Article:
The pyramid on top of the Tepozteco mountain
On top of the mountain there is a flat area, to your left when you arrive a little shack is selling refreshments, straight ahead is the taquilla (the ticket booth where they charge you 30 pesos or $3 for the experience). On the right side there is the famous pyramid, dating back many hundreds of years. I walked over to the pyramid from where I had the most amazing view over the village. People say that this is a sacred place radiant with energy. In early September every year there is a special event, a race to climb the Tepozteco mountain (The Challenge to the Tepozteco) where some people even climb up in high heeled shoes. Even more dangerous are the climbers who ascend the mountain after drinking pulque, a local alcoholic drink.
Looking out over the town of Tepoztlán
I stayed about 10 minutes at the top of the mountain and then decided to climb down. I thought the descent would be much faster, but it still took me about 40 minutes to get down. The stones are very worn and slippery and you really have to be careful where you step. Finally I arrived back in the village and was ready to meet my acquaintance Annabella who I had met at the opening of the South African photo exhibition in Cuernavaca. She asked me to meet her in the Luna Mextli restaurant just to the west side of the Zócalo. I arrived there early and by the time Annabella came, I had already finished a late lunch which consisted of delicious crepes with peach sauce. Annabella picked me up and we went on a brief walk through town.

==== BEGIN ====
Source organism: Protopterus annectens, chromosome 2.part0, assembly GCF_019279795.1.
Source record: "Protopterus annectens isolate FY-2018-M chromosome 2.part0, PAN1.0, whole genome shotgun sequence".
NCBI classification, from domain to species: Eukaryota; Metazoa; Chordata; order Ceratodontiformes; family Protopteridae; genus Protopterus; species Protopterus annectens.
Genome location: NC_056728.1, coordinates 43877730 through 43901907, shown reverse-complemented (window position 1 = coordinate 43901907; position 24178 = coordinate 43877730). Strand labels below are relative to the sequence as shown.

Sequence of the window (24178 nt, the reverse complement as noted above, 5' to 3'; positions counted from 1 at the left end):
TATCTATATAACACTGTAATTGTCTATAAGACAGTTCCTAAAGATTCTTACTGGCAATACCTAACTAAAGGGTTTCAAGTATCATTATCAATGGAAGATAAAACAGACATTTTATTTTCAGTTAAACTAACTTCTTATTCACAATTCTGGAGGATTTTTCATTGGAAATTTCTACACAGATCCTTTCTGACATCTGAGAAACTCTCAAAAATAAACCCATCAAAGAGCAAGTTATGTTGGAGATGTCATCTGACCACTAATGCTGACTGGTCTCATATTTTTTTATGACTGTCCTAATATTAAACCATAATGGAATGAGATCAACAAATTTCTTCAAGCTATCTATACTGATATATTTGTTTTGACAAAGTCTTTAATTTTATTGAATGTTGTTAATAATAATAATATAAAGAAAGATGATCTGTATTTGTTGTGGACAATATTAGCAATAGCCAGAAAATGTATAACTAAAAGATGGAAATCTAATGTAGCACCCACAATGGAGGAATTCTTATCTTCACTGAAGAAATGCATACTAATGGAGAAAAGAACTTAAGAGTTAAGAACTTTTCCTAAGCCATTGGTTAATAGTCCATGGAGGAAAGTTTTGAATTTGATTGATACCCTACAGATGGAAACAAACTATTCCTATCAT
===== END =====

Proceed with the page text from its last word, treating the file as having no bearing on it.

But since I mentioned that I was a little tired after climbing the Tepozteco we took her car and went to her house after stopping in at a local cafe, also run by expatriates, called the Café Literario which holds all sorts of cultural get-togethers for the local expatriate community.
View of the mountains from the Café Literario
Annabella herself has an interesting background: she was born in South Africa, grew up in Rhodesia (today’s Zimbabwe), at 18 she went to live in London, England, and 36 years ago she came to Mexico. Annabella has mostly lived in D.F. (Mexico City) and used to work as an arts teacher. Last year she finally decided that she wanted to dedicate herself fully to her art, so she retired and in a spontaneous decision she moved to the magial town of Tepoztlán.
Annabella lives in a wonderful house with a beautiful garden and a gorgeous view of these enchanted mountains. Her studio is also located there. We sat down for a nice little chat on her patio after she had made fresh lemonade from a few lemons that she just picked off one of her trees. Shortly after Stuart Cox, an actor, director and performer who used to live in London and Bristol, joined us. He has lived here in Mexico for 7.5 years now and is a local celebrity because of the one-man shows he does on historic themes.
Juli Lin Charlotte, a local celebrity